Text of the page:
What to do when you're over your hair color
Updated: Oct 19, 2020
Color is a commitment, especially when you're making a huge jump from your natural hair color (the color growing out of your head) and the shade you want to be. Either way hair color is a process.
There were some nifty science things I was able to learn in Beauty School. One of the most being: "Color doesn't lift color."
This is where most box color situations go wrong....
I'll have a guest that has colored at home (even with Sally's brand hair color) and tried to make their once dark brown / black color turn a lovely shade of red. Or violet. Or even brown-red. (You get the point, something brighter than black!).
What happens is their uncolored hair (the hair at their roots) takes the color beautifully. ** And even with a slight glow** while the mids and ends of their hair remain dark brown/black.
Here both the client and myself are reminded, "Color doesn't lift color."
So what happens when you are tired of a darker shade and hope to transition to something lighter?
The only thing that will make this possible is lightener. This is what we use to lighten artificially colored hair (including box and salon color). Lightener has the ability to eat away old pigments. When this is done in a salon by an experienced stylist, special care is taken with your hair to make sure as little dryness and damage are done.
Coming up with a game plan is something I recommend when you're looking to make a significant shift with your color. As a stylist, I'm excited when my client wants to make a substantial change with their color — and even more excited when they walk in with realistic expectations.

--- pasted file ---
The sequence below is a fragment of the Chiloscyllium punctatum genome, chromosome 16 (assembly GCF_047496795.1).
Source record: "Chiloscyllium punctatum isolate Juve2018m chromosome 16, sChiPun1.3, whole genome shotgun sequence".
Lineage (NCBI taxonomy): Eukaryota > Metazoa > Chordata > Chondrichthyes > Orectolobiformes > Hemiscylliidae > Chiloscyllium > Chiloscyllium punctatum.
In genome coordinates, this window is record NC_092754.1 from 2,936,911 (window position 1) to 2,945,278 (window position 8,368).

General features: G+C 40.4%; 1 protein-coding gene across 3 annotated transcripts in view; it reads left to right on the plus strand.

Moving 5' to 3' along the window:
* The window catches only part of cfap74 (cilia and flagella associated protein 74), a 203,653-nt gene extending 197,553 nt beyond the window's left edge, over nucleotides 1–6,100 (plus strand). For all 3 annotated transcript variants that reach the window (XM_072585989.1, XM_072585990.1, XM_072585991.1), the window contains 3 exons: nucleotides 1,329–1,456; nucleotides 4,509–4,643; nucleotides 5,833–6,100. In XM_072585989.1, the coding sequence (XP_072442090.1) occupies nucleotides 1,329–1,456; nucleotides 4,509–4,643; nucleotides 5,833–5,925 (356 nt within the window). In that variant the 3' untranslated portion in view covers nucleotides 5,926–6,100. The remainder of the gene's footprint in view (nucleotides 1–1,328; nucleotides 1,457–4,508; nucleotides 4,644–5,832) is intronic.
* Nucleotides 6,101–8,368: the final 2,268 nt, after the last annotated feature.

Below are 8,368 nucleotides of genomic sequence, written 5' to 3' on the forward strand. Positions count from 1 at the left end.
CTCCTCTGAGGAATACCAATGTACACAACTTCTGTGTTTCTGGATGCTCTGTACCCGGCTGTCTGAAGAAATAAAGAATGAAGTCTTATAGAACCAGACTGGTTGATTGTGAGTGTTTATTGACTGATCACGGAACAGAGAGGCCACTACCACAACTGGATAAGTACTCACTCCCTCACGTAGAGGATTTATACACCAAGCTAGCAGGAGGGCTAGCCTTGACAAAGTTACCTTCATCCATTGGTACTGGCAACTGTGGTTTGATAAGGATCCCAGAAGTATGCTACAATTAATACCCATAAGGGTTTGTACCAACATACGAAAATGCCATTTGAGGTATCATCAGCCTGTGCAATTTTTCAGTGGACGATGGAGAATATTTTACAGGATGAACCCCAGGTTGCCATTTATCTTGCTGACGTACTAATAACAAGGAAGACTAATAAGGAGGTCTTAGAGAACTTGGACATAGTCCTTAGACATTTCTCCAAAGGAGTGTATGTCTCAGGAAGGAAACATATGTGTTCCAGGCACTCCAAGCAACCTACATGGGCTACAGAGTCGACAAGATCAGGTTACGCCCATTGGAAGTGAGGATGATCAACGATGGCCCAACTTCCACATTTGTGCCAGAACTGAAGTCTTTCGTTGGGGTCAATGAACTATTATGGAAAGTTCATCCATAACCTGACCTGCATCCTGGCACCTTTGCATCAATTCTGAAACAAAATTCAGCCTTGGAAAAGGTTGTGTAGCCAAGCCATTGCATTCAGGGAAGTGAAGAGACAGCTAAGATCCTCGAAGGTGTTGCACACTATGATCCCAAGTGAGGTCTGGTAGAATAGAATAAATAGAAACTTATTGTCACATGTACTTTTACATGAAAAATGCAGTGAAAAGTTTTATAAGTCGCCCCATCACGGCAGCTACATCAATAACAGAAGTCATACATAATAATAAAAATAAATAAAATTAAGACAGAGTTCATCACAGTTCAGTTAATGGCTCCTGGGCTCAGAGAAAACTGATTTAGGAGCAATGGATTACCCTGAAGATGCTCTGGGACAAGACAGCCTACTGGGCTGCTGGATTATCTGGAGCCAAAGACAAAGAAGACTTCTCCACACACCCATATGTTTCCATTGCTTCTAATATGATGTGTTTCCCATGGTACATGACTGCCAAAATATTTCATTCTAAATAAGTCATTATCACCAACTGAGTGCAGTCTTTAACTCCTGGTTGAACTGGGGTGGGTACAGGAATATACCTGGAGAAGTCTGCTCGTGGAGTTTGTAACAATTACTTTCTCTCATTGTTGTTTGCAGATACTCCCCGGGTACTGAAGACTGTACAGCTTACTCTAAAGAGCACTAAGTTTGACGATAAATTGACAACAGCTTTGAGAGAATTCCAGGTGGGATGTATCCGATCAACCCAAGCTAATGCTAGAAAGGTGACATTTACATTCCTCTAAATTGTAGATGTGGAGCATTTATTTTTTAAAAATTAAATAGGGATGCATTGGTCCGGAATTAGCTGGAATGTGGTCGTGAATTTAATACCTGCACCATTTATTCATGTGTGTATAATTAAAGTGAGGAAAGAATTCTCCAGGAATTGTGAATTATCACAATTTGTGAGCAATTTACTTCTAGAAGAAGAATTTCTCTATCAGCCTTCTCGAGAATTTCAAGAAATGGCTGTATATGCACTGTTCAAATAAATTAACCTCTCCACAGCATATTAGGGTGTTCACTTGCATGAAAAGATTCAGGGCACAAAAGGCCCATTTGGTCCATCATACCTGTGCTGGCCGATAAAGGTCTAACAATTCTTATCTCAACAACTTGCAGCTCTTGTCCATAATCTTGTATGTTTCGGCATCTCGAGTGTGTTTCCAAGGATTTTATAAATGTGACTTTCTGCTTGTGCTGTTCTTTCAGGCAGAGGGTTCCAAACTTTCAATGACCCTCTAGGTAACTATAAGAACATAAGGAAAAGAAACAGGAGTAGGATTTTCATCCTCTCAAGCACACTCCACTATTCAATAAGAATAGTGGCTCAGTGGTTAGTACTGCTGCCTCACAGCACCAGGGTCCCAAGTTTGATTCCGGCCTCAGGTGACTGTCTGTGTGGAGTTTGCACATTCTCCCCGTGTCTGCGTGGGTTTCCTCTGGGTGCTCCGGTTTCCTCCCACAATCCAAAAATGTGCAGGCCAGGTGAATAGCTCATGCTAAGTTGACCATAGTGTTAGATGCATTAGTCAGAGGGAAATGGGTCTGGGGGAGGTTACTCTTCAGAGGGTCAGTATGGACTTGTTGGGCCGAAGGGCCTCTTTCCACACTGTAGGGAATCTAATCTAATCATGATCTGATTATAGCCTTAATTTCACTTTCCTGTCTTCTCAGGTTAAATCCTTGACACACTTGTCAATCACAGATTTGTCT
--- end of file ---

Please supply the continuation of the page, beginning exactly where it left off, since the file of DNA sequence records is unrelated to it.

Depending on how long you've been coloring your hair dark, there can be multiple layers of color that have to be worked through before any lightening effect will happen.
Be ready to embrace the warm side
It's on-trend right now for everything to be the lightest and ashiest of tones. Walking in with black and dreaming of GAGA white doesn't happen. Kim K's process takes 2 days, a lot of $$ and pounds of hair extensions.
When removing any dark color, warm tones will be exposed. When working with clients who are not scared of some warmth, warm browns and coppers make a fun and healthy way to transition.
If an overall ashy tone is what you're in search of, realize that at best you will be a light-medium brown. This is not usually a huge color change but is more noticeable in natural sunlight.
Deciding to lighten every hair on your head in one go isn't what I usually recommend. This process puts a lot of stress on your scalp, your hair and your appointment schedule. (Most scalp retouches book every 4 weeks). Instead, I love transitioning my darker client with a more natural technique done in foils such as foilyage, teasylights, and even ombre. (If these are French to you, it's ok).
Plan for the process
Removing hair color is safely done by working slowly and with particular detail. Realize that most appointments are scheduled in a timing block to help you maintain and tweak your current look. When you want to make this process happen, sit down with me so we can plan out
- How many steps it will take to get you to your goal
- How many hours we need to set aside
- What maintenance and cost will look like
Let's talk about your next color change! Schedule a color consultation here.
Jacqueline Weesner is a licensed Hair Color artist of 15 years serving the Western Slopes of Montrose, Colorado. Her hair salon specializes in women's cuts, hair color, highlights, Balayage and the Brazilian Blowout smoothing treatment. Only the best color is used by way of Kevin Murphy PPD-free hair color.